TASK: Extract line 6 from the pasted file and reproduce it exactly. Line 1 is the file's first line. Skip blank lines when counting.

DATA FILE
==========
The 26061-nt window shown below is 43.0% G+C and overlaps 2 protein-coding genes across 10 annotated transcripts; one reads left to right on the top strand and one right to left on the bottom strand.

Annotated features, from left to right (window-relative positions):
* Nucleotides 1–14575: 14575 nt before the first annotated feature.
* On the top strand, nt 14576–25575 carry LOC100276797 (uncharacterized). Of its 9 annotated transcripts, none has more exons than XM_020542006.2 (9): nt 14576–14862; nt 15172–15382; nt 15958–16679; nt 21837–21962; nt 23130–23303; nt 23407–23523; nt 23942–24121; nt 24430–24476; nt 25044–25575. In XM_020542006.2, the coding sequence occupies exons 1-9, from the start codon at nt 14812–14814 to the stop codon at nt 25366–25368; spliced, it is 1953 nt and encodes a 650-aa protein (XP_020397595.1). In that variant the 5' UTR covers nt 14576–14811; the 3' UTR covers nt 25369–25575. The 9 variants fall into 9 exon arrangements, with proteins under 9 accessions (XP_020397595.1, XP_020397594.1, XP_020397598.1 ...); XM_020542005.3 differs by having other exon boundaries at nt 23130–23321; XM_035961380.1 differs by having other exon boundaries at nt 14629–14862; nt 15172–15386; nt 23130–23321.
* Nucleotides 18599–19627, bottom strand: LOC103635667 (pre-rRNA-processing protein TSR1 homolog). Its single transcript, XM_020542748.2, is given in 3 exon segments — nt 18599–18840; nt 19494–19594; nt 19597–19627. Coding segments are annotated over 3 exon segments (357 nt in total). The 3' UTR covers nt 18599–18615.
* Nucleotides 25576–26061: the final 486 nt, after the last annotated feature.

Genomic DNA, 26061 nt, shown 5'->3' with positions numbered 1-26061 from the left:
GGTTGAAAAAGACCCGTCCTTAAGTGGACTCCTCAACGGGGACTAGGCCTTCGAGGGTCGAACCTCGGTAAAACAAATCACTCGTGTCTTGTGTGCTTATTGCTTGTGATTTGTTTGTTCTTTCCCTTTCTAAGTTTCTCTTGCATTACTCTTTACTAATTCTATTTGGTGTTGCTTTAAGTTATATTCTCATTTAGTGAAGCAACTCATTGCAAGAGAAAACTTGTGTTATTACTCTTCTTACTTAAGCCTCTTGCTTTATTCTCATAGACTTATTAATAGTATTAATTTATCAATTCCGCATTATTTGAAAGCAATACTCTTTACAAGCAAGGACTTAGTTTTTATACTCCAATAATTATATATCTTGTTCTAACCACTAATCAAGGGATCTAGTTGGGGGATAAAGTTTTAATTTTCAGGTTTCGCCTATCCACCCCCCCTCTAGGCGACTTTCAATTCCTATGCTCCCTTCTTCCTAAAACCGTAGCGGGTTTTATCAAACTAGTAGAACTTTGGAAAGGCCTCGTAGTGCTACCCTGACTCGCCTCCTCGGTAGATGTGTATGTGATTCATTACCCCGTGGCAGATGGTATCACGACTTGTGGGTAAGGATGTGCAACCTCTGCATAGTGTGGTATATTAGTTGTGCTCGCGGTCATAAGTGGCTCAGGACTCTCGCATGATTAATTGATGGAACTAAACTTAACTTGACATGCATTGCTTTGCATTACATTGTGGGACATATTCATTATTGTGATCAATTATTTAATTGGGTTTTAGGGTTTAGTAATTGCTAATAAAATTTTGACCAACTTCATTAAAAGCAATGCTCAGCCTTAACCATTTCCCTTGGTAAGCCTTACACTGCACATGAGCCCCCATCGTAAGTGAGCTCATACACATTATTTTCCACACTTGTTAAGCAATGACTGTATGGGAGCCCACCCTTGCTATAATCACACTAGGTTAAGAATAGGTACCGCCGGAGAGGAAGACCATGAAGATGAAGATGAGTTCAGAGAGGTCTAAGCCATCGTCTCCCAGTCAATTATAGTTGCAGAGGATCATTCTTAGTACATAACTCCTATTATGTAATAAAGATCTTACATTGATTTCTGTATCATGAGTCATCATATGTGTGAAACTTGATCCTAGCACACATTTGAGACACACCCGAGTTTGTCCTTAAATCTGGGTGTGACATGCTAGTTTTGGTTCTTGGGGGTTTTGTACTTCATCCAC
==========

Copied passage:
* Nucleotides 25576–26061: the final 486 nt, after the last annotated feature.